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Tingtong2mut

Wearing mask with glasses

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Just wondering if any of you guys have worked out a way to wear a mask comfortably, particularly with glasses. My glasses continually fog up. I have tried pulling the mask up or down a bit, glasses out further on my nose. I hate wearing the things period, feel like I am asphyxiating sucking my own Carbon monoxide. I understand the need for them, and I don't want to get into a debate are they effective or not...by law here they are deemed necessary so thats the end of it..... but If the "new normal" is going to be wearing a mask, and I feel like it will be, I'll just have to avoid going out, it just isn't pleasant. I have tried all sorts of masks including N95. A mask obviously is designed to restrict the flow of air leaving your mouth, which means your breath is retained in the mask to be regurgitated, so every breath you are taking must be at least 50% Co1. A face shield would be ok albeit look like a tit but I think you are required to wear a mask with these also. Asians don't seem to mind wearing them too much, in fact many did before Covid.

 

Any help or advice appreciated. 

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The problem of fogging glasses is that your mask fits too well around your chin/cheeks. 

If you found some loosely fitting masks the air would exit downwards and reduce the fogging. 

Maybe grow a beard?

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Absolute nightmare. Fogging up of glasses, mask 'ties' getting tied up with arms of glasses.  I spent 20 years in the construction industry and almost found it impossible to wear a dust mask without it impeding my vision.

 

As an aside I took a fairly long walk to the skytrain yesterday and the face mask started to restrict my breathing. Obviously I am now awaiting the obvious reply that Covid-19 more than restricts your breathing.

 

I tried contact lenses 30 years ago and they felt like someone was grinding grit into my eyes.  Laser surgery is possibly the answer, however your eyes change over time. At my (advanced) age I am luckily nearly back to perfect vision.

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Badly fitting mask mate.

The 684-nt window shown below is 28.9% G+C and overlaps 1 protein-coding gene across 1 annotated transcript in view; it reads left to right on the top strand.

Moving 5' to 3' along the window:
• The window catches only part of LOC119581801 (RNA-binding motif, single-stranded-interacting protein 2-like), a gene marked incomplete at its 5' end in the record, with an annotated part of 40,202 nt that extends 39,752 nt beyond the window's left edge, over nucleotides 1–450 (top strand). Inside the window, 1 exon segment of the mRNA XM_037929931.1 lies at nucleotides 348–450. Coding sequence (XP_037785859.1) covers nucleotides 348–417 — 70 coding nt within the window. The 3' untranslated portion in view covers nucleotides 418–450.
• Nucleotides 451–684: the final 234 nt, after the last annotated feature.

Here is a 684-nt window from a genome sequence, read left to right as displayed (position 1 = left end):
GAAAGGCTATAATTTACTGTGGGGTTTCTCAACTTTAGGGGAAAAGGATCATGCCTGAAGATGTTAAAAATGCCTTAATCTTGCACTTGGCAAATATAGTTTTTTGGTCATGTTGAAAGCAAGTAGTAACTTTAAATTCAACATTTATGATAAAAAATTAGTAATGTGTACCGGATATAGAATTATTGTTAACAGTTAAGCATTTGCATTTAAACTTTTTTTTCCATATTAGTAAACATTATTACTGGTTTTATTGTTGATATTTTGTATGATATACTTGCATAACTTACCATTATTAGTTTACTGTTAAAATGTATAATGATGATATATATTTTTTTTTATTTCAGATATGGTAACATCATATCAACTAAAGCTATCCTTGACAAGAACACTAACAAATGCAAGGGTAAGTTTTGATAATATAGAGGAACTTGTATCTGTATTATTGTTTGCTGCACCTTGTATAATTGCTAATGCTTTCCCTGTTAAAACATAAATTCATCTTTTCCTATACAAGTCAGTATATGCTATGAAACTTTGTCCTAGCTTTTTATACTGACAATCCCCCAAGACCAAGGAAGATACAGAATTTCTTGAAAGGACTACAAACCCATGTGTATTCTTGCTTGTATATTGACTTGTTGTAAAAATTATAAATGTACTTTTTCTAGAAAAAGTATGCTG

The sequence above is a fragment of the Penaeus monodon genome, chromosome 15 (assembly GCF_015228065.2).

As someone else mentioned try getting proper dust masks from mega home or global house. 

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Wearing shorts whitout underwear 500 bth!

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46 minutes ago, bkk6060 said:

Try using soap and water to clean them.  The soap sometimes helps leave some protective film

to prevent fogging.

 

Other then that, there are spray products for glasses to prevent fogging.  Check Lazada of other similar services I have seen them for sale/delivery.

I use an LCD screen cleaning kit. I don't actually have any LCD but it works great on my glasses twice a day and on the phone and the pc monitor screen as well

 

Small computer shops sometimes have it at around 125 thb.

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2 hours ago, ianezy0 said:

I tend to ensure a snug fit around the nose. That is if you have the masks with the metal strip.

There is some demist wipes you could get in Australia thats stops the misting of your windscreen. I guess  that would work if you can buy that here.

Other than that, yep it’s a pain in the butt.

But the mask with the metal strip does help a lot.

 

this is the only good and easy solution but the guy couldn't figure it out...

 

sometimes we feel like genius thanks to people on this forum 🙂

 

 

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Here are some tricks .

FFP2/3 masks have a metal strip on your nose section . That metal strip is larger then on operation ( medical ) masks so i split them all up . Ok , the strip needs to be very snug to the top of your nose/cheeks , to get airtight seal . You would be able to feel if any air would be going from there . Also FFP2 masks many times have valves which makes you exhale air out easier ( creating more comfort ) .

Operation masks , same principle but here a trick is to cross the elastics before to go around your ear , making a X on your jaw . You can try this on all masks with elastics as it can be much more comfy in some cases , depending on your faceshape/comfort zone .